Trade Cases

CRU: “Phase I” Trade Deal Raises Downside Risk to the Dollar

Written by Ross Cunningham

By CRU Senior Cost Economist Ross Cunningham, from CRU’s Economic Outlook

Political uncertainty equals big losses for Americas currencies. During the latter half of 2019, currencies in key South American economies have lost significant ground against the dollar. Since these economies depend on commodity exports for their growth, the negative effects of the trade war on Chinese import demand, as well as on global growth prospects overall, were already in place before political unrest flared.

Populism Returns to Argentina, But Investors Flee

The Argentine peso (ARS) had lost more than half its value by the end of 2018 due to high inflation and questionable choices by the central bank in terms of lowering interest rates. The high inflation problem was one of the reasons why President Macri was defeated in his re-election bid by Alberto Fernández and the former President Cristina Fernández de Kirchner.

After becoming president in December 2015, one of Macri’s first tasks was to allow the ARS to devalue to a realistic level. Macri then negotiated new debt servicing terms with the IMF and floated Argentine bonds for the first time since it defaulted on its sovereign bonds back in 2001. Macri has delivered on the IMF milestones, but doing so required austerity measures that the voting public found too difficult to support.

President Fernandez assumed office on Dec. 10. Prior to the inauguration, however, the government announced it would reprofile the country’s debt without imposing “haircuts” on principal or coupon reductions. This is to be achieved by two measures: extending maturities of short-term domestic debt for institutional bondholders and seeking a voluntary reprofiling of local and foreign-jurisdiction long-term debt, including that owed to the IMF under the current program. It is possible that creditors will not agree to the voluntary reprofiling and it is quite likely that Argentina will go through another episode of debt restructuring in the next few years.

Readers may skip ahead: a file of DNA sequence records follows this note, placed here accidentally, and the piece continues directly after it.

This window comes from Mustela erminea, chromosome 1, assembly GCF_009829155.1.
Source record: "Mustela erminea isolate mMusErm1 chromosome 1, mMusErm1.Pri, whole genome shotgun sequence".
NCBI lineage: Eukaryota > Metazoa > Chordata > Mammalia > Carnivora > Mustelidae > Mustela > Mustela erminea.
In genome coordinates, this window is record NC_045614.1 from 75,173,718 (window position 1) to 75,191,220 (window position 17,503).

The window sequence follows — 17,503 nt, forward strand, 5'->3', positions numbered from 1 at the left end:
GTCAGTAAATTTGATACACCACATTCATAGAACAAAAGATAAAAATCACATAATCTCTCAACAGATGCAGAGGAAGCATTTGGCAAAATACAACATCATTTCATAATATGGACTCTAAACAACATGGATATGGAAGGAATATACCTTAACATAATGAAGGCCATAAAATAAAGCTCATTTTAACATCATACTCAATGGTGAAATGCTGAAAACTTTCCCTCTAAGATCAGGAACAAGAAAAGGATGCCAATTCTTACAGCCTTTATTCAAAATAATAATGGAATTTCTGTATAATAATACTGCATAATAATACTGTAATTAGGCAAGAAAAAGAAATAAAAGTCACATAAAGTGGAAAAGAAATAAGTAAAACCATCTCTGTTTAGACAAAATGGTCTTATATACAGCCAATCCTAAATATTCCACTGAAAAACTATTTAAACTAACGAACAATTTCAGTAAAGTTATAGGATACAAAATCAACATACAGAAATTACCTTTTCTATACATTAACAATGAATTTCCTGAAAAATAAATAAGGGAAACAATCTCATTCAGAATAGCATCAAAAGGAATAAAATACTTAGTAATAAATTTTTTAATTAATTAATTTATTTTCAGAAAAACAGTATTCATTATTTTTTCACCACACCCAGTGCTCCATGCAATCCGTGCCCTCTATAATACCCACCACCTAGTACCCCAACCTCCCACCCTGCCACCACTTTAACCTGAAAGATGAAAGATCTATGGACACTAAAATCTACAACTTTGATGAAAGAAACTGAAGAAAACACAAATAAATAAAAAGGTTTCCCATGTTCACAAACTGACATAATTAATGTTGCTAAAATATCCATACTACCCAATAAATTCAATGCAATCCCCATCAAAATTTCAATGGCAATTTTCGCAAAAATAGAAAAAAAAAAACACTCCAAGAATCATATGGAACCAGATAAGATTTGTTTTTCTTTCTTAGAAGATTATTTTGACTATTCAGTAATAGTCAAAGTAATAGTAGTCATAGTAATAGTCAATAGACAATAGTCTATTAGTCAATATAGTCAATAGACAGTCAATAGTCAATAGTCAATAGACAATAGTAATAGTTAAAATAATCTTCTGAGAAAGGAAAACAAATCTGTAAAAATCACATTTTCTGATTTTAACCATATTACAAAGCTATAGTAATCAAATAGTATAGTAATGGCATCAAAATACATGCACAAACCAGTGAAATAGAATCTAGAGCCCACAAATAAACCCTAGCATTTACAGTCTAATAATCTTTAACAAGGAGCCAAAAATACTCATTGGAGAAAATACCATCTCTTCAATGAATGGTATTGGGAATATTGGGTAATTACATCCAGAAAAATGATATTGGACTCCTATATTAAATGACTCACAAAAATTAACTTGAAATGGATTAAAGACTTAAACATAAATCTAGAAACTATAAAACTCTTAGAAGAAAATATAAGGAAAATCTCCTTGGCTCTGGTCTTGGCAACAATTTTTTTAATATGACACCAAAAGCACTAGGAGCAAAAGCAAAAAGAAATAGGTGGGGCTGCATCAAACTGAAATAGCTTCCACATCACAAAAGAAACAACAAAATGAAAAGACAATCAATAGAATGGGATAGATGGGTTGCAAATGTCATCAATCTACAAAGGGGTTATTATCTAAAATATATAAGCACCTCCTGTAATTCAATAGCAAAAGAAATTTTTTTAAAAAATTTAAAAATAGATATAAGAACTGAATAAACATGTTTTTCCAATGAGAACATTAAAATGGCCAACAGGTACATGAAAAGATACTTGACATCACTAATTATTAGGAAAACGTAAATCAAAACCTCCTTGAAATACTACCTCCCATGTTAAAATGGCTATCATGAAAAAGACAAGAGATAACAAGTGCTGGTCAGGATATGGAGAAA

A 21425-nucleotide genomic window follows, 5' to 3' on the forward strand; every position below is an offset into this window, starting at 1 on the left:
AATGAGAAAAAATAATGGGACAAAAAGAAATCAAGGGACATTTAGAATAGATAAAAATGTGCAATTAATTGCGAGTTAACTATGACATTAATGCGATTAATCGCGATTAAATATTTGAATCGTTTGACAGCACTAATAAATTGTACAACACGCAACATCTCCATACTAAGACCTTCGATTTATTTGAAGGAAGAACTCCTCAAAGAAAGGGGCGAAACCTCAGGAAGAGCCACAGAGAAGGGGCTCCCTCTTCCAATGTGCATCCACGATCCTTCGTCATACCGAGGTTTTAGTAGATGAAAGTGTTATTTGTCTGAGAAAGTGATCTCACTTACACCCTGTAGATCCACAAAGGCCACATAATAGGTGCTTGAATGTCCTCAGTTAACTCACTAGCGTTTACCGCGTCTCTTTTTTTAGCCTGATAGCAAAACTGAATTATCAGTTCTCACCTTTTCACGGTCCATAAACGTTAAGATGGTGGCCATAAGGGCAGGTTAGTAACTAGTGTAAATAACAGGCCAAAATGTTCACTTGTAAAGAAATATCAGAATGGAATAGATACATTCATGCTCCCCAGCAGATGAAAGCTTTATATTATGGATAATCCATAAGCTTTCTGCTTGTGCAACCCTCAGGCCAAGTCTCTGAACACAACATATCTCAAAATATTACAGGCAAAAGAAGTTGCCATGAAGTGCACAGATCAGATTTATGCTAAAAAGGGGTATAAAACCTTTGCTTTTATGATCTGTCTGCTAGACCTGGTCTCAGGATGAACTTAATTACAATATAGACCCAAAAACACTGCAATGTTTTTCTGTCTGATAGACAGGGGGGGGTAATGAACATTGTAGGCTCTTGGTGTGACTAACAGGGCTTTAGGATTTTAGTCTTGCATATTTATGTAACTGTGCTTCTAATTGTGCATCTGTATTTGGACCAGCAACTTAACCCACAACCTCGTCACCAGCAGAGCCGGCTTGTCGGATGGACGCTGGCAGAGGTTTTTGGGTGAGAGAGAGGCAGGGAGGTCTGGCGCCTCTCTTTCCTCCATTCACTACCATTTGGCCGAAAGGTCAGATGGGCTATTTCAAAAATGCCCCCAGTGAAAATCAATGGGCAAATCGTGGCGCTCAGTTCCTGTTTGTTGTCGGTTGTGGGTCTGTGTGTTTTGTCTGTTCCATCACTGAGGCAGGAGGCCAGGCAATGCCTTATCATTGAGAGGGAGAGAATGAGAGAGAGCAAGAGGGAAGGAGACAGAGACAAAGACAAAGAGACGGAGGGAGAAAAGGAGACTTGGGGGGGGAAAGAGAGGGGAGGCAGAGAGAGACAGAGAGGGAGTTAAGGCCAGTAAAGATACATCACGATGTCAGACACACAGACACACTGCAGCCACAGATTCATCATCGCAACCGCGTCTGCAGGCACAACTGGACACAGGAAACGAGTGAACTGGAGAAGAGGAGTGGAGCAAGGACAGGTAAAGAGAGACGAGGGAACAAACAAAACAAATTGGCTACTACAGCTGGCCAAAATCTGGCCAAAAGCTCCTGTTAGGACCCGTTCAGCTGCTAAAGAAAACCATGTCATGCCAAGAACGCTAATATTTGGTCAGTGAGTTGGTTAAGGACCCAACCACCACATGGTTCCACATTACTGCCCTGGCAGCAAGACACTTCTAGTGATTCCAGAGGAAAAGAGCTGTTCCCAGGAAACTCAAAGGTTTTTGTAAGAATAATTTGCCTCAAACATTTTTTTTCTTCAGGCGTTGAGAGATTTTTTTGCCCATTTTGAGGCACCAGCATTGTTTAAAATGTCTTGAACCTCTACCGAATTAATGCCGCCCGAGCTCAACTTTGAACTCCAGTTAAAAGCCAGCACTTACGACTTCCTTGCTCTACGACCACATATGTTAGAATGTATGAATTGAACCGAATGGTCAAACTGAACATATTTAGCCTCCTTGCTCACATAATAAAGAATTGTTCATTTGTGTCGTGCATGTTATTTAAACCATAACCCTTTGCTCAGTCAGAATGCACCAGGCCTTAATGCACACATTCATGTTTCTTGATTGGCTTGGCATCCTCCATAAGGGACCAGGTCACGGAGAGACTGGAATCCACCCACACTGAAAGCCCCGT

The ARS is currently trading at 59.8/$. Although it has not lost much ground since the primary elections in August, we do not expect the new Fernandez administration to be as orthodox as the Macri government. We expect the ARS to continue to weaken to average 70/$ in 2020 given that inflation remains very high, though it is beginning to stabilize.

Brazil’s Long-Term Prospects Have Improved But the Near-Term Outlook is Cloudy

The Brazilian real (BRL) gained ground in early 2019. However, as it became clear that Argentina’s economy would deteriorate more significantly and the trade war between the U.S. and China was likely to escalate further, the BRL lost ground during both Q2 and Q3.

Thus far in Q4, the BRL has depreciated to its weakest ever level against the dollar due to a storm of factors. The election of the Fernández/Fernández de Kirchner ticket in Argentina raises new concerns about the ability of Brazil’s largest trading partner to manage a rebound. Brazil’s export surplus narrowed sharply in October, confirming that the trade war was taking a toll on the economy. The recent auction of offshore oil leases was not well subscribed by foreign companies, so the prospect of new foreign direct investment to boost growth in 2020 and beyond has not materialized. Inflation is well under control, in part due to weak domestic demand, so Banco do Brasil has been cutting the benchmark SELIC rate, reducing the rate of return for investors. In addition, the release of former President Lula from prison seemed to dent investor sentiment outside of the country.